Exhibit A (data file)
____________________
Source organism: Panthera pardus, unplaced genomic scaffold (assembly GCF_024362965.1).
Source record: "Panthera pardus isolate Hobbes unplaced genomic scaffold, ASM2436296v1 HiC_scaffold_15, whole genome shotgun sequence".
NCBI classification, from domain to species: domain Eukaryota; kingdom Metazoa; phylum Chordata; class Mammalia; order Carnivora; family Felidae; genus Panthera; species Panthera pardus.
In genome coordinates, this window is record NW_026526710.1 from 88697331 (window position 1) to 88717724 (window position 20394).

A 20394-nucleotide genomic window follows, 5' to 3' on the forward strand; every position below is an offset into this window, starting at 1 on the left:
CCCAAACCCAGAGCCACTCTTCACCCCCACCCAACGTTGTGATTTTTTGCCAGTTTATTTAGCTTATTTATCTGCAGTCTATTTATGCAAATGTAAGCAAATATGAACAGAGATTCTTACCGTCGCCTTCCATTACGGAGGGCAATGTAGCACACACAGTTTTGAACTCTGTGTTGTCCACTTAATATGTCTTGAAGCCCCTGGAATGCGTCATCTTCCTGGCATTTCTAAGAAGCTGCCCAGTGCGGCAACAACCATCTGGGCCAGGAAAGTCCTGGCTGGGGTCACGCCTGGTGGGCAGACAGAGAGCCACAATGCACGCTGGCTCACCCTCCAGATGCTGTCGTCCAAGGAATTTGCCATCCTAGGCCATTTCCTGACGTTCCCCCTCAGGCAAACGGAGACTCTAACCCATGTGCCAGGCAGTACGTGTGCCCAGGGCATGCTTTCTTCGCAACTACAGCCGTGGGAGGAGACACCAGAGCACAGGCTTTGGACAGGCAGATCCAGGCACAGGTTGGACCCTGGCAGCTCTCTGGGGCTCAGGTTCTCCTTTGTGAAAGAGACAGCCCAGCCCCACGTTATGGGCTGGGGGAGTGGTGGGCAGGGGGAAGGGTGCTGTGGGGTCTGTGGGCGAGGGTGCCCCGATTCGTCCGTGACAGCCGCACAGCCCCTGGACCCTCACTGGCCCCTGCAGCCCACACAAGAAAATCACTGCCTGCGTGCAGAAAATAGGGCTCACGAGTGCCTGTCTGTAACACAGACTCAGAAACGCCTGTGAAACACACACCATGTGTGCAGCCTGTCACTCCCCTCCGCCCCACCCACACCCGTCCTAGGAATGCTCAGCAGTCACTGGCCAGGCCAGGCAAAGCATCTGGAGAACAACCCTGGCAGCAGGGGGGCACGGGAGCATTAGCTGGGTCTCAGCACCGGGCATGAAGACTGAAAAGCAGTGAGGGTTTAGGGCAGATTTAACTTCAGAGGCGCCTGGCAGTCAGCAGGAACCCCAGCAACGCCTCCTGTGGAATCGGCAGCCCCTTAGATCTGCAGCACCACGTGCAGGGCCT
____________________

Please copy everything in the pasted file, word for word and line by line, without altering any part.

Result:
Source organism: Panthera pardus, unplaced genomic scaffold (assembly GCF_024362965.1).
Source record: "Panthera pardus isolate Hobbes unplaced genomic scaffold, ASM2436296v1 HiC_scaffold_15, whole genome shotgun sequence".
NCBI classification, from domain to species: domain Eukaryota; kingdom Metazoa; phylum Chordata; class Mammalia; order Carnivora; family Felidae; genus Panthera; species Panthera pardus.
In genome coordinates, this window is record NW_026526710.1 from 88697331 (window position 1) to 88717724 (window position 20394).

A 20394-nucleotide genomic window follows, 5' to 3' on the forward strand; every position below is an offset into this window, starting at 1 on the left:
CCCAAACCCAGAGCCACTCTTCACCCCCACCCAACGTTGTGATTTTTTGCCAGTTTATTTAGCTTATTTATCTGCAGTCTATTTATGCAAATGTAAGCAAATATGAACAGAGATTCTTACCGTCGCCTTCCATTACGGAGGGCAATGTAGCACACACAGTTTTGAACTCTGTGTTGTCCACTTAATATGTCTTGAAGCCCCTGGAATGCGTCATCTTCCTGGCATTTCTAAGAAGCTGCCCAGTGCGGCAACAACCATCTGGGCCAGGAAAGTCCTGGCTGGGGTCACGCCTGGTGGGCAGACAGAGAGCCACAATGCACGCTGGCTCACCCTCCAGATGCTGTCGTCCAAGGAATTTGCCATCCTAGGCCATTTCCTGACGTTCCCCCTCAGGCAAACGGAGACTCTAACCCATGTGCCAGGCAGTACGTGTGCCCAGGGCATGCTTTCTTCGCAACTACAGCCGTGGGAGGAGACACCAGAGCACAGGCTTTGGACAGGCAGATCCAGGCACAGGTTGGACCCTGGCAGCTCTCTGGGGCTCAGGTTCTCCTTTGTGAAAGAGACAGCCCAGCCCCACGTTATGGGCTGGGGGAGTGGTGGGCAGGGGGAAGGGTGCTGTGGGGTCTGTGGGCGAGGGTGCCCCGATTCGTCCGTGACAGCCGCACAGCCCCTGGACCCTCACTGGCCCCTGCAGCCCACACAAGAAAATCACTGCCTGCGTGCAGAAAATAGGGCTCACGAGTGCCTGTCTGTAACACAGACTCAGAAACGCCTGTGAAACACACACCATGTGTGCAGCCTGTCACTCCCCTCCGCCCCACCCACACCCGTCCTAGGAATGCTCAGCAGTCACTGGCCAGGCCAGGCAAAGCATCTGGAGAACAACCCTGGCAGCAGGGGGGCACGGGAGCATTAGCTGGGTCTCAGCACCGGGCATGAAGACTGAAAAGCAGTGAGGGTTTAGGGCAGATTTAACTTCAGAGGCGCCTGGCAGTCAGCAGGAACCCCAGCAACGCCTCCTGTGGAATCGGCAGCCCCTTAGATCTGCAGCACCACGTGCAGGGCCT